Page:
More Than One Way to Install a Fence

Nov. 1, 2004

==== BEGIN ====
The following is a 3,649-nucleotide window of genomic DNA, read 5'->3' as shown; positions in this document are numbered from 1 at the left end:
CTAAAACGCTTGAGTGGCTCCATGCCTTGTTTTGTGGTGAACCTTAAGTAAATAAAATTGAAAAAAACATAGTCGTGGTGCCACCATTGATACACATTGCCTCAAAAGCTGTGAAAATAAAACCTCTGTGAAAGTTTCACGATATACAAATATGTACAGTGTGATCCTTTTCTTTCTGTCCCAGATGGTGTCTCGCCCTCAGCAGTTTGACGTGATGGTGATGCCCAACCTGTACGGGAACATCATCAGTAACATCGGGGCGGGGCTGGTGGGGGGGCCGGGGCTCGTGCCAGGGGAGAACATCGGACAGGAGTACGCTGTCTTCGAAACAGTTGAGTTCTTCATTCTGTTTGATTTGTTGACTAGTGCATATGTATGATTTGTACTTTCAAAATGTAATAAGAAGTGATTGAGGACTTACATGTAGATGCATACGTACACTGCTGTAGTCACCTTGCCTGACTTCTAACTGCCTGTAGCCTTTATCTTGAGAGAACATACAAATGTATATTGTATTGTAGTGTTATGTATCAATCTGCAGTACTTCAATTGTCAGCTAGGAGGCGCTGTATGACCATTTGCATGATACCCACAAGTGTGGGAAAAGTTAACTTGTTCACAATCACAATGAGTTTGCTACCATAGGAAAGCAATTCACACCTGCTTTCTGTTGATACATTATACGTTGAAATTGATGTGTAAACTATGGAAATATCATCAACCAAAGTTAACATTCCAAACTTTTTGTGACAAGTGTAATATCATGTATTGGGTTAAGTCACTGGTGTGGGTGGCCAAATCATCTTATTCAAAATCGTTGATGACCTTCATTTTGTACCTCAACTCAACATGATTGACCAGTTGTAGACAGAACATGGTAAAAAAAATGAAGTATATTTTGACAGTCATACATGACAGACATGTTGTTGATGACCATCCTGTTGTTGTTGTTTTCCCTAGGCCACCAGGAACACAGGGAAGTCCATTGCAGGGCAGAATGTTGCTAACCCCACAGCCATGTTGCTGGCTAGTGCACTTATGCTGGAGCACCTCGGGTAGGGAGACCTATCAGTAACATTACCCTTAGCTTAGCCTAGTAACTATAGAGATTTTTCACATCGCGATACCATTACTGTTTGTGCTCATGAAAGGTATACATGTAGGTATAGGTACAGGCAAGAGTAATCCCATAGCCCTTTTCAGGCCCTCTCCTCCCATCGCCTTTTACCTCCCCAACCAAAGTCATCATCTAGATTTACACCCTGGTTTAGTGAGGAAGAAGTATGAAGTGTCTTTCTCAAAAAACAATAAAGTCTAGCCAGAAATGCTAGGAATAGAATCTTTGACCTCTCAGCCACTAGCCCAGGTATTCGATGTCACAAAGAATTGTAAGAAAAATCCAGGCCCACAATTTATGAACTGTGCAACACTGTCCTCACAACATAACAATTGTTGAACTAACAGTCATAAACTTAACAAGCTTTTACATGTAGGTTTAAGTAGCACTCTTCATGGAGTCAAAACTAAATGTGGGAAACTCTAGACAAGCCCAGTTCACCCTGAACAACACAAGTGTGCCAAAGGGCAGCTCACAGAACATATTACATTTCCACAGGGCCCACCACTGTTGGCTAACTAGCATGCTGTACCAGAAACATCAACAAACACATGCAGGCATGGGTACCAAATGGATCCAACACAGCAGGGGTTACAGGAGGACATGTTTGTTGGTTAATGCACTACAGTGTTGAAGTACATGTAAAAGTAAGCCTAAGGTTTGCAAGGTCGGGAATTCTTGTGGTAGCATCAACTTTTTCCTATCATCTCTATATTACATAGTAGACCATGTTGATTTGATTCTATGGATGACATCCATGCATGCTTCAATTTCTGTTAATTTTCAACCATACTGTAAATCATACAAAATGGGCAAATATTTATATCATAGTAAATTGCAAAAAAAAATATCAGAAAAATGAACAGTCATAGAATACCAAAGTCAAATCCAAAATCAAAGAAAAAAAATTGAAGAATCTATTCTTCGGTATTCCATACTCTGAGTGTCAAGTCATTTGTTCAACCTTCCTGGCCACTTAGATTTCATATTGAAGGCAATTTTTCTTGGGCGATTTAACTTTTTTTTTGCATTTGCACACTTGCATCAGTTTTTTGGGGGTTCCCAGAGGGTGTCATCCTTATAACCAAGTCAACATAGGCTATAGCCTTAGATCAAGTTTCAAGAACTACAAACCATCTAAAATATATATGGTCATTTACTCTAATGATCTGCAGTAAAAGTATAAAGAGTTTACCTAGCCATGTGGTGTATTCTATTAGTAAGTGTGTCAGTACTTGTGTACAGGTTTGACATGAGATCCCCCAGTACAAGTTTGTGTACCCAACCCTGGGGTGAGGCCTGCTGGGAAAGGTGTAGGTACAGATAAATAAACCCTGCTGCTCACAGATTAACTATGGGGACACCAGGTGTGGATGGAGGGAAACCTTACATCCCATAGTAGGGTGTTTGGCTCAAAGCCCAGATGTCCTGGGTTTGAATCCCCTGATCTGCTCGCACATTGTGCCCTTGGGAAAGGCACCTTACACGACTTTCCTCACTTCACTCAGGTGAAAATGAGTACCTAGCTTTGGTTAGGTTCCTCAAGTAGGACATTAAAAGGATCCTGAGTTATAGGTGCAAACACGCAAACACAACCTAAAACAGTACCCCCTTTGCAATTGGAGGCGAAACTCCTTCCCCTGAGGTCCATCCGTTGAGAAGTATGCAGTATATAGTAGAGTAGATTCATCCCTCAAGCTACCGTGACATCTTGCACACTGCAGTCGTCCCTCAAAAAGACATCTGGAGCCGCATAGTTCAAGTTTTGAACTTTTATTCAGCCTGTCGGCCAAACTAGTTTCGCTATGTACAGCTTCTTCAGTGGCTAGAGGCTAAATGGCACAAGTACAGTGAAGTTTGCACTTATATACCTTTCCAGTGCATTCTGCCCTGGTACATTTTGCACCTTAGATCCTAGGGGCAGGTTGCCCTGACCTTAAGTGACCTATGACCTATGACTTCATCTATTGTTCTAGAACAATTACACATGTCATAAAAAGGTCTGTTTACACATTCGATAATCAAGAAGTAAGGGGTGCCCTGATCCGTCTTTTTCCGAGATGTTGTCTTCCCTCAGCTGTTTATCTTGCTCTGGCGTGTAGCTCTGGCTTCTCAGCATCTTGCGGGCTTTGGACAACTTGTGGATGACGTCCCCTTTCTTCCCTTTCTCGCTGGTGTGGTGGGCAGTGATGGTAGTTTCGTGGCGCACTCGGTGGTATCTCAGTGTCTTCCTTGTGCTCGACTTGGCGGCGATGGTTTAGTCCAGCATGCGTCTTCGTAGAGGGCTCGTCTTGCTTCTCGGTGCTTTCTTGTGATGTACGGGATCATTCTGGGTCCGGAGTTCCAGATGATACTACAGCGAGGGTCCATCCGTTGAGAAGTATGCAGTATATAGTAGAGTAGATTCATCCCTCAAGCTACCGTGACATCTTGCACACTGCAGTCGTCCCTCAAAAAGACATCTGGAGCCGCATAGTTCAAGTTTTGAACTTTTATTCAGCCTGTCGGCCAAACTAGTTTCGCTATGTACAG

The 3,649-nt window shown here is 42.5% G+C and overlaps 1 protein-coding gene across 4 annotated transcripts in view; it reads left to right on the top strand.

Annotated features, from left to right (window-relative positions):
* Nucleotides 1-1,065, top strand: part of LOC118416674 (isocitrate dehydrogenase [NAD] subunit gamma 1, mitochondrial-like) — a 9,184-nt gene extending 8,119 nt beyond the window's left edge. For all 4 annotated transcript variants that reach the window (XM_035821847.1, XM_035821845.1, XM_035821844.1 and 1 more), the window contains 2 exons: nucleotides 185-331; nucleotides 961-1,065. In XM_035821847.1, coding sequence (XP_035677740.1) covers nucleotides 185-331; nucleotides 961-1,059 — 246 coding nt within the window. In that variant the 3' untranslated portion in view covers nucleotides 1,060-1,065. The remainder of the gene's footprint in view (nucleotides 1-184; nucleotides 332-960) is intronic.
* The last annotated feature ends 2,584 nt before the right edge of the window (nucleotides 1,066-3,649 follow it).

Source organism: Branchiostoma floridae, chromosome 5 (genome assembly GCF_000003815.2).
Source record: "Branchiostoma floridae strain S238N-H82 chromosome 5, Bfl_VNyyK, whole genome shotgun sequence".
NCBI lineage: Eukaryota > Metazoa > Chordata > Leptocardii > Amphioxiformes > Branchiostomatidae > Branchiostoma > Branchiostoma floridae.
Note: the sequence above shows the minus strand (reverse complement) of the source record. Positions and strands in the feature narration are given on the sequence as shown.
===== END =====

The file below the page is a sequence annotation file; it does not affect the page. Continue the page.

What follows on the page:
Although it’s long been a basic component at countless job sites, silt fence has been frequently criticized over the years as not being a particularly efficient method of silt and sediment control. According to many of the experts who install the product and use it every day, the problem is not the silt fence, but how it is installed. And despite its sometimes less-than-stellar reputation, silt fence is not going to disappear from the radar screen anytime soon, as it is frequently the filtering method of choice of site specifiers and permitting authorities at the city, county, state, and federal levels.Silt fence is typically defined as a temporary barrier or filter that is manufactured from a fabric. The fence is stretched across an area that could potentially carry silt and sediment from a construction site, or an area that has been disturbed by manmade or natural activity. The product has numerous applications, but it is commonly used on road and highway construction sites, new commercial and residential developments, and golf courses. It is generally manufactured from a woven fabric cloth (also known as a geotextile) and is sometimes backed with a wire or plastic meshing material that adds strength and durability. The product is available with a number of different properties, but most government agencies and developers specify three types of silt fence: A, B, and C. Type A silt fence is manufactured from a 36-inch-wide fabric and is generally specified on projects that will last more than six months. Type B silt fence is 22 inches wide, but must allow the same flow rate as type A silt fence. Type B is usually limited to smaller projects such as residential home sites where permanent erosion control will be achieved in less than six months. Like type A silt fence, type C is also 36 inches wide, but includes wire reinforcement. Type C silt fence is used where runoff flows or velocities are higher than normal, or where slopes exceed a vertical height of 10 feet. Most silt fence products are available with or without posts attached, allowing installation contractors a number of choices when it comes to silt fence construction methods.With all of the different types of silt fence available, the product is often touted as “a one product fits all” solution to erosion control problems, and in many cases, the bad rap that silt fence has received in the past can also be attributed to specifiers who are guilty of expecting the product to do too much on a construction site or other runoff site. According to Matt Bryan, the stormwater pollution prevention plan (SWPPP) service manager for Sacramento, CA­based Thunder Mountain Enterprises Inc., if other erosion control methods on a site are used properly, the silt fence will rarely see any action.“The silt fence is actually one of your last lines of defense against silt and sediment runoff,” explains Bryan, whose company specializes in SWPPP design and implementation, along with habitat restoration, containment liners, and wetland mediation for land developers and track builders. “Your silt fence is there for perimeter protection, and if the silt and sediment reaches that point, you are failing somewhere else in your erosion control plan.”In conjunction with silt fence, Thunder Mountain uses a number of other erosion control methods on its sites, including coir and straw blankets, turf reinforcement mats (TRMs), straw wattles, and silt bags and rock bags. In some cases, where there might be a high volume of sediment movement, the company uses a double row of silt fence with rock bags on each side for added strength and protection. But for Bryan, that last line of defense has to be installed properly or it might as well not be there at all.“We stress proper installation techniques with our crews, including the little things like making sure the fabric is attached properly to the posts, not leaving a gap where two pieces of silt fence meet, and making sure the silt fence is tight. All of our training is on-the-job field training, so we teach new employees by example.”Bryan says the biggest mistake he sees with installation is not going deep enough into the ground with the silt fence, or not trenching the silt fence at all. Typically, the fence must be buried 6 to 12 inches in the ground, and the surrounding area must be re-compacted; otherwise, the water flows under the fence, taking silt and sediment with it.